Saturday, January 10, 2009

books and love and gratitude

I am currently reading Henning Köhler's Difficult Children - there is no such thing. In the book, he explores (among other things) how our society and educational establishment today deal with children who fall outside the "norm" of behavior. In Chapter 6, Köhler talks about the debate of what is causing these differently wired children, and how it affects the way we view children. He addresses what the impulse of childhood means for our society today, and how we need to artistically help children find their way to who they are and what their mission is in this life. The sentence that sums it all up for me states:

"Wherever I do not approach the child by way of confirming his existence, I permit the feeling within me that he should not be allowed to exist the way he does, that, therefore, he ought to exist in a different way." He continues: "In so doing, I ruin his fundamental bodily security and reinforce the experiences of alienation... Wherever I do not summon an encouraging attitude, I lack confidence in the child's autonomous forces of development, and thereby undermine his sense of self-esteem, causing in him an underlying feeling of failure."

As the mother of a "difficult" child, this is deep food for thought. The question that arises is how do I identify the needs of a child who does not behave like most other children? When am I doing more harm and sending the message that my child ought to be different and when am I truly helpful? With all the dietary changes, supplementation etc. to address sensory issues and anxiety, not to mention all the physical, occupational and play therapy, am I ultimately helping the child become more "functional" in this world, or am I causing some level of harm? What is the price my child pays for all the good natured "behavior modifications" that have been drilled into us?

The answer of course is difficult. But I have tools: meditation, prayer, intuition. I usually know what is helping and what is hurting my child, which therapist is truly embracing who she is and which one is trying to "whip her into shape." Köhler speaks of "levels of love" that begin with a deep affirmation of the child's true nature deep within ourselves. Love as medicine, the most fundamental of all human truths.

I used to have a lot of trouble with this love. It was hard to love an infant who never seemed to sleep and spent most of her waking hours screaming and needing to be held. I always loved my child on some level, but there were periods of time when I didn't really like her, for she was so very hard to parent. I do see the effects of some of my feelings about her back then even today. But my child has taught me how to love her for who she is. One of the most effective therapies for both of us has been music therapy, in which we quickly learned how her intense noise sensitivity could blossom into a musical gift. Because so often we forget, don't we, that many of the behavioral "differences" we see in our children are the double of some deep and often hidden gift. Today, my "difficult" child (and she still has many challenges just to get through the day) is able to bring some of her gifts to the world. Her sweetness is healing to her teacher (and her mother!), her loving friendship supports a few other children (and adults) deeply, and her higher being shines through in so many ways every day that it is impossible not to see the spiritual being she is. She is a creator of beautiful artwork, and a loving sister. She deeply understands people and is an incredible listener.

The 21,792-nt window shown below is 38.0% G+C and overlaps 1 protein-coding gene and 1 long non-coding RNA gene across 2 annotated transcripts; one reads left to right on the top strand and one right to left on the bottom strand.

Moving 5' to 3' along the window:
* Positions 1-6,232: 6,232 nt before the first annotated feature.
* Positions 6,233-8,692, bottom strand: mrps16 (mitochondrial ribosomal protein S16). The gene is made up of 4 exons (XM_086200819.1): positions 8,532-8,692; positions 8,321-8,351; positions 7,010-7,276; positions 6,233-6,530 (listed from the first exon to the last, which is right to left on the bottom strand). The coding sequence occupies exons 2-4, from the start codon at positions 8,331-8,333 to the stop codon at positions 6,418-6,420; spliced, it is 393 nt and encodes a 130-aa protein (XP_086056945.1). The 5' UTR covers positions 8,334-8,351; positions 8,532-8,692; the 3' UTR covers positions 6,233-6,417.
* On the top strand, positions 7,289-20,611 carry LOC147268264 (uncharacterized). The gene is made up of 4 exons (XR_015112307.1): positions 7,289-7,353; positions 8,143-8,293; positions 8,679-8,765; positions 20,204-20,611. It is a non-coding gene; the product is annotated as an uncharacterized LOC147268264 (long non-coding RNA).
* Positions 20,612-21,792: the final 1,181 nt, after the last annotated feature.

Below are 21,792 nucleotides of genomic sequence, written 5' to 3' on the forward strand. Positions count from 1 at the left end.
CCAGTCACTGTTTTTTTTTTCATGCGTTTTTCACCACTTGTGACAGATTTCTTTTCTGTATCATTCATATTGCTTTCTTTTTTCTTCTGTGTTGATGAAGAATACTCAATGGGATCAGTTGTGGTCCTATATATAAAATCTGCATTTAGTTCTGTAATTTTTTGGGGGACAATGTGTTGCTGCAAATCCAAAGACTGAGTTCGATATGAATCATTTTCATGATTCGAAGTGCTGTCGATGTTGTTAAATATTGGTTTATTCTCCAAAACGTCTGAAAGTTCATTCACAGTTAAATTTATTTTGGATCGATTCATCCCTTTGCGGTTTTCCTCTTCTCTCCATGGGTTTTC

In the end, I feel that Köhler is presenting me with a choice: do I want to see the "difficult" part of my child and focus merely on her less desirable behaviors, or do I want to affirm who my child is, and that these behaviors are caused by deep sensitivities, which can reveal a rare gift. I am so greatful that I have learned over time to affirm and let love shine a light on who this child really is.


Anonymous said...

This is a hard one for me, as I am a fairly judgmental and nitpicky person. It's hard for me to have "confidence in [my children's] autonomous forces of development" in many situations. Though now that I think about it, in other situations I can easily let them muddle through on their own -- like with physical activity.

I was just thinking about this idea of "normal" behavior today as I read the foreword to the American Boy's Handy Book:

"Before about 1915, boyhood was seen by most grown-ups as a state of natural savagery. A boy of ten or twelve had more in common with wild Indians than he did with his own parents. He probably even had more in common with his dog.... now, and for some years to come, he was going to think like a savage. That automatically placed him in a state of war with civilization, as represented by his parents and his sister."

Sometimes I think about this and how I carp on my kids' table manners. I think we parents sure make things difficult.

K. said...

What a perfect description of the astral being born there! Yes, like your post about balancing, that is always a hard thing to know how to do and to do. But then I think that they came to us for a reason....